The Valders removed the flagstone from the platform in front of the church and from the interior of the building. [60] When they began on the platform, Linda recorded that the platform extended the width of the church facade from the front room of the baptistry on the west to the east edge of the facade, thirty-eight feet and two inches. The platform extended thirteen feet and nine inches from the front of the church. Traces of a second level or step just south of the south edge of the upper platform were visible in some places. Inside the church, as the flagstones came out the Valders noticed several post holes against the walls, previously covered by the stones. There were four of these, each about eleven inches in diameter and seven inches deep, with a rounded bottom. Two of the holes were in the southeast and southwest corners of the church interior, the third was sixteen feet six inches from the southeast corner against the east wall of the nave, and the fourth was sixteen feet from the southwest corner against the west wall. The Valders thought the posts that had stood here were to support the choir loft, but they were more likely main vertical supports for the scaffolding set up for the construction of the church in the seventeenth century. [61]

Beneath the flagstone floor of the church, the Valders found information about both the construction of the floor and the burial practices of the Franciscans who tended the mission. The Valders set up a seven-foot by nine-foot unit in the middle of the south half of the nave, and excavated to eighteen inches in six-inch levels. In this unit they found that the flagstones had rested on about three inches of brown loam, beneath which was a hard-packed, smooth surface. The hard-packed surface had been penetrated in a number of places, and scattered concentrations of re-deposited human bones were found everywhere in the test unit. The Valders hypothesized that the hard-packed floor had been the original surface inside the church, before the flagstones were installed. In actuality, it was probably the last "construction floor" within the church. When the construction crew finished the building, they then shoveled a thin layer of bedding clay onto the surface, and set the flagstones in place onto this clay. When it was necessary to bury someone, the missionary probably lifted two or three stones to uncover a patch of earth big enough for a grave, and then excavated a pit to contain the body. After the body was covered, the flagstones were lowered back into place. As the floor area filled with bodies, new graves reexcavated the old burials; the bones of the earlier burials were tossed back into the fill of the new graves. This is the typical sequence of events in a church that is used long enough to fill the favorite areas of the nave floor with graves. [62]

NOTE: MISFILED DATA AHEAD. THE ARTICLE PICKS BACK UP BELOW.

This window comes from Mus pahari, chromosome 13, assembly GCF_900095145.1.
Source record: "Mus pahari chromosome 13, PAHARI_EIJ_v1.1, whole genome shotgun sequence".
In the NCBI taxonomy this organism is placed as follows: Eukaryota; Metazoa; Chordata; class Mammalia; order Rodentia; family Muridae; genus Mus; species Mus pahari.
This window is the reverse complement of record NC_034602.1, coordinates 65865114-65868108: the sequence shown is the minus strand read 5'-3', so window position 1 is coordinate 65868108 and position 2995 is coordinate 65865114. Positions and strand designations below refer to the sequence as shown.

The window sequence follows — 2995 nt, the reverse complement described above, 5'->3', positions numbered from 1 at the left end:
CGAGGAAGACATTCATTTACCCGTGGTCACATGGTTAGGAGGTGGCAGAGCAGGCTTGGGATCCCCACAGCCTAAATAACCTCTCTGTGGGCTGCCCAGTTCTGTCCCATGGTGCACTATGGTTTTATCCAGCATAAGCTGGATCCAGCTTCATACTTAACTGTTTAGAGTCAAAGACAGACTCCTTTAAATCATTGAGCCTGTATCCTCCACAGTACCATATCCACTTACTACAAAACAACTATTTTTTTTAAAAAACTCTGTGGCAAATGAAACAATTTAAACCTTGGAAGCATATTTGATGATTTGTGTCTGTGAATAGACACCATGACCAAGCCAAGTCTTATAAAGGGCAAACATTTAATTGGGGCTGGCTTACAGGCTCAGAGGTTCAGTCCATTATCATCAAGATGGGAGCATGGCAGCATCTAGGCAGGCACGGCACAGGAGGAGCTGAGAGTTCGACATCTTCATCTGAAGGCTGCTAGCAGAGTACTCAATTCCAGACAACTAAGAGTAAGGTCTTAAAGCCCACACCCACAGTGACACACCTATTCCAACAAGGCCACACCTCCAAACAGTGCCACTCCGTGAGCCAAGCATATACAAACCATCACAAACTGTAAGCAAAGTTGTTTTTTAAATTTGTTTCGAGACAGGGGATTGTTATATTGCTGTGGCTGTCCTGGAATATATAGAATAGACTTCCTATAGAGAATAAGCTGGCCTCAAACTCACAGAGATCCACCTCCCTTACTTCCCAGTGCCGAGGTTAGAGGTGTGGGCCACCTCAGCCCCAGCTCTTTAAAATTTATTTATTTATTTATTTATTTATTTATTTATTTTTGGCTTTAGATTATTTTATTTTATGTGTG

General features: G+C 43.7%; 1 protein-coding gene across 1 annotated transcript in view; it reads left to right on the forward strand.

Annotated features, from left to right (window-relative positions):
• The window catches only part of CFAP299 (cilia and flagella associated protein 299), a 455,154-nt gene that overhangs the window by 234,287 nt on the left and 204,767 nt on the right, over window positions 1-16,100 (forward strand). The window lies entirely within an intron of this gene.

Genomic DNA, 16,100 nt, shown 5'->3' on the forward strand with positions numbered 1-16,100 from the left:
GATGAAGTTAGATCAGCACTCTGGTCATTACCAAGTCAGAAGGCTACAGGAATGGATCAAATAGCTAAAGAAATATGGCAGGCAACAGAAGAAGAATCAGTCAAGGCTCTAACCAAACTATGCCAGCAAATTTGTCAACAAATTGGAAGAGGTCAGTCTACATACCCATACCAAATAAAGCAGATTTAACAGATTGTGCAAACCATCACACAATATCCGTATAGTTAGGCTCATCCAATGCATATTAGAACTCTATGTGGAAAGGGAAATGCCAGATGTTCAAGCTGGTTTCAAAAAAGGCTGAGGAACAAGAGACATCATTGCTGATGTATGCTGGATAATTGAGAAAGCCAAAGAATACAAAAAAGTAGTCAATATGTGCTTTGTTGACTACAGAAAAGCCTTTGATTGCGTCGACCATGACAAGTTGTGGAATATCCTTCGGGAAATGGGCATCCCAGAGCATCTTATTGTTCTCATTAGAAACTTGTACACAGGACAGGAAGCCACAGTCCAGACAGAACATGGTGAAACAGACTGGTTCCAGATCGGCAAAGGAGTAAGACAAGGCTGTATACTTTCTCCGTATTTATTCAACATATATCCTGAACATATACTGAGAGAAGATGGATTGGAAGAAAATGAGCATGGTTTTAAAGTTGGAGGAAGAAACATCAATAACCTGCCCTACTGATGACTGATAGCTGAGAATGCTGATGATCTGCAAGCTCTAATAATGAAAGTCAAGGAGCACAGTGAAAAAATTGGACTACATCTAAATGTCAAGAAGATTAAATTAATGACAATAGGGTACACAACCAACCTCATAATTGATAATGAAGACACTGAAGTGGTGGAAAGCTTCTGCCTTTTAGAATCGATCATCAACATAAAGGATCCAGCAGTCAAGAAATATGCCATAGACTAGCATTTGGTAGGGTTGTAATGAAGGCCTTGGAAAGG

As bodies decayed, the flagstones would have settled unevenly over the graves, making the floor irregular. Whether the Franciscans ever felt the situation had gotten pronounced enough that they relevelled the floor cannot be determined.

1978 Stabilization Excavations

During the State stabilization of 1978, the Museum of New Mexico excavated a pit to examine the construction of the foundations of the church. The test pit was five feet long, and extended from the north face of the southwest tower, north along the west face of the west nave wall. The test found that the foundations of the church extended about seven feet below the present surface. The lowest 1 1/2 feet of foundation were built of cobbles, or water-smoothed stones. The next four feet of foundation were built with the same smooth veneer found on the above-grade walls. At about 1 1/2 feet below the present surface, the surface of the wall stepped back several inches, forming what the stabilization report called "a narrow footing." Above this footing, the veneer continued upward onto the above-grade wall surface. [63]